If anyone wondered about Argentina’s World Cup-winning credentials, surely there can be little doubt now.Not because of the convincing nature of the team’s football thus far mind you — far from it.
But after a solitary goal from Gonzalo Higuain was enough to overcome Belgium in Brasilia on Saturday, “La Albiceleste” are only one game away from the final of this gripping World Cup.
That came four years after Diego Maradona inspired the country’s second title success in football’s showpiece event, in Mexico, following victory on home soil in 1978.
“After 24 years this is a good tribute to this squad — they will go down in history as one of the best four teams in the world and we will see if they can go one step more,” coach Alejandro Sabella told reporters.
While Brazil will be without injured star striker Neymar for Tuesday’s semifinal against Germany — and the rest of the tournament if the host goes any further — the Argentines have their own fitness concerns after trumping a Belgian team tipped as a pre-tournament dark horse.
Nevertheless, they will be glad to be through.
Alejandro Sabella’s team had struggled in the group stage, requiring a dramatic late strike from Lionel Messi to overcome unfancied Iran and only narrowly defeating Nigeria and Bosnia.
An uncomfortable extra-time victory over Switzerland in the round of 16 also hardly inspired confidence.
Yet such worries seem pointless when a team has the likes of Messi in its ranks.
The Barcelona star has finally announced his arrival on the World Cup stage in Brazil after a disappointing 2010 tournament in South Africa and only a few substitute appearances as a 17-year-old in Germany four years prior.
“I felt he played a wonderful match,” Sabella said. “It’s not only scoring goals, it’s having possession, taking out three opponents, and every move he makes is a sign of hope for us and endangers our opponents.
“That a player like Messi almost never loses the ball is water in the desert — he gives us that water in the desert.
“Today when the terrain was dry he gave us that breath of fresh air every time he had the ball.”
But Belgium has talent of its own, a golden generation even.
With genuinely top-class players such as Eden Hazard, Thibaut Courtois and Vincent Kompany in the squad, this was a quality of opposition Argentina had yet to face this tournament.
Perhaps aware of this, the South Americans looked sharp from the off, backed by a considerable support in the stands, bouncing and singing in the early afternoon sun.
A glorious Messi pass early on almost gave the fans something more to shout about, but Ezequiel Lavezzi’s cross couldn’t find Higuain in the center.
However, the Napoli striker would not be denied shortly after.
Kompany lost possession as he stepped out of defense and when Di Maria’s deflected pass found Higuain, he swiveled to strike the ball in to the corner of Courtois’ net from just outside the penalty area.
It was a fine instinctive finish from a man who had failed to find the net all tournament before this game, and it drew him level with Messi on five World Cup career goals.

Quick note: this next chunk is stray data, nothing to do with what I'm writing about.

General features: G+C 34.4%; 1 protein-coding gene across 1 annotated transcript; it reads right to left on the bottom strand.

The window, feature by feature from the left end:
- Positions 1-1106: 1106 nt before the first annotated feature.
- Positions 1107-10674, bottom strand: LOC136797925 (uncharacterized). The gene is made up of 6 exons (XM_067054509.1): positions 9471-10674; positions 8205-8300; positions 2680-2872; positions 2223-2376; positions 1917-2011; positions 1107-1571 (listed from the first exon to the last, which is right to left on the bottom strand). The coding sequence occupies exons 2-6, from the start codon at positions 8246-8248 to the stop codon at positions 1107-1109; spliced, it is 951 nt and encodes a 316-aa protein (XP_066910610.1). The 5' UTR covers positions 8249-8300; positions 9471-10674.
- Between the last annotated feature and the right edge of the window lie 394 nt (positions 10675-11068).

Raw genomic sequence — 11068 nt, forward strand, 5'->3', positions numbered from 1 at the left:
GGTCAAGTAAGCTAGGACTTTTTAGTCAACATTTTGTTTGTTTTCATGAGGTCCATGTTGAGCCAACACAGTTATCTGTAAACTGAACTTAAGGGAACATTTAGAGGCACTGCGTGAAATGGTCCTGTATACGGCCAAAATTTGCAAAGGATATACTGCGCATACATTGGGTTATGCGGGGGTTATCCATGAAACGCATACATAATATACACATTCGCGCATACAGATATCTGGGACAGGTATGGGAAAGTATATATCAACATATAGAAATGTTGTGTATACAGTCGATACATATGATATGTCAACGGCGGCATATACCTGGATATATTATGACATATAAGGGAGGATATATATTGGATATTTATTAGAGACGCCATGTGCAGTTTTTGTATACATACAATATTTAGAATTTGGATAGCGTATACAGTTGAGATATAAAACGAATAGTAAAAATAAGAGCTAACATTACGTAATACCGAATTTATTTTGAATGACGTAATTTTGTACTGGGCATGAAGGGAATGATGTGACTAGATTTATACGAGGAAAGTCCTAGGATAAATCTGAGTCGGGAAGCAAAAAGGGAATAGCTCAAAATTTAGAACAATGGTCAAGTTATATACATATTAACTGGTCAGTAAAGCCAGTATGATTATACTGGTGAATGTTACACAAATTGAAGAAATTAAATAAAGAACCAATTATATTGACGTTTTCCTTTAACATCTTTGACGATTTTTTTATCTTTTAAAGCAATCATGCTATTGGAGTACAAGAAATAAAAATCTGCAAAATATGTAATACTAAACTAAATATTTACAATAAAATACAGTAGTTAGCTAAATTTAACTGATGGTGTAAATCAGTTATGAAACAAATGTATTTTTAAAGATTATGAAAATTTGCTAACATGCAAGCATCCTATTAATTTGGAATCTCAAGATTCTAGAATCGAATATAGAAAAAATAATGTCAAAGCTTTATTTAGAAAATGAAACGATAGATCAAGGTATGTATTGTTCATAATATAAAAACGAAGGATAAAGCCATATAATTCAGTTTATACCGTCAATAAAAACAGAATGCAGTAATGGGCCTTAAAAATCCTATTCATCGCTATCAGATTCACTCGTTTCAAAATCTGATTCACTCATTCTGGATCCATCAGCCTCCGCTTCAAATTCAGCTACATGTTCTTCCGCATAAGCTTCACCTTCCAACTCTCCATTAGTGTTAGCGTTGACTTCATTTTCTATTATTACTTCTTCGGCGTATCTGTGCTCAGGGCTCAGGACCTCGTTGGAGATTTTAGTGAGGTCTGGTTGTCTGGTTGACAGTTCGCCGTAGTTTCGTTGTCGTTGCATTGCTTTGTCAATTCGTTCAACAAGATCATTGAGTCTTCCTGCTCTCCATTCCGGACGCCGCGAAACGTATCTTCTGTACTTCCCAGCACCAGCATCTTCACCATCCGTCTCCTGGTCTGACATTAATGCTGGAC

Belgium sought a quick response.
Kevin de Bruyne — who netted the opening goal against the U.S. in the last 16 — fired a shot high and wide from roughly 30 yards out after 13 minutes and once more shortly after which Sergio Romero did well to push away in the Argentina goal.
Messi then went close from a free-kick just before halftime after the ever-unsubtle Marouane Fellaini had made four clear attempts to bring down the illusive striker.
The second half began much like the first had ended, with Argentina carving out the better chances.
Higuain nutmegged Kompany to put himself through on Courtois’ goal but just when it looked like he was about to double the Argentine advantage, the crossbar came to the rescue of the despairing goalkeeper.
Again Belgium looked to respond, bringing on Romelu Lukaku for the ineffective Divock Origi — who in the group stage was the first teenager to score at a World Cup since Messi — and Dries Mertens for Kevin Mirallas.
With the Argentina defense being organized by the experienced pair of Martin Demichelis and Ezequiel Garay, the Belgians’ best chance of success looked like it would come from a set-piece rather than open play.
Fellaini made a nuisance of himself on numerous occasions, pushing, bullying and harassing as defenders at corners and free-kicks.
However an inability to follow the offside rule repeatedly frustrated the Red Devils.
Belgium hadn’t scored a goal earlier than the 70th minute in this tournament but as the game progressed, coach Marc Wilmots became ever more desperate on the sidelines.
“We were not impressed by the Argentinians, they were just an ordinary team,” said the former Belgium international.
“They can distort the rhythm, they take 30 seconds to take a throw-in and the referee doesn’t do anything. If I played that way I would have been destroyed by the Belgium press.”
Seeking a lifeline, Wilmots pushed veteran defender Daniel van Buyten — likely playing his last game before retirement — forward to operate as an auxiliary striker.
But it was Argentina which came closest to scoring again, though Messi was unable to add to his 2014 tournament tally of four as the onrushing figure of Courtois blocked his dinked strike on the counter attack.
Belgium scrambled forward one final time but when Axel Witsel’s ambitious long range effort flew over, Argentina could celebrate.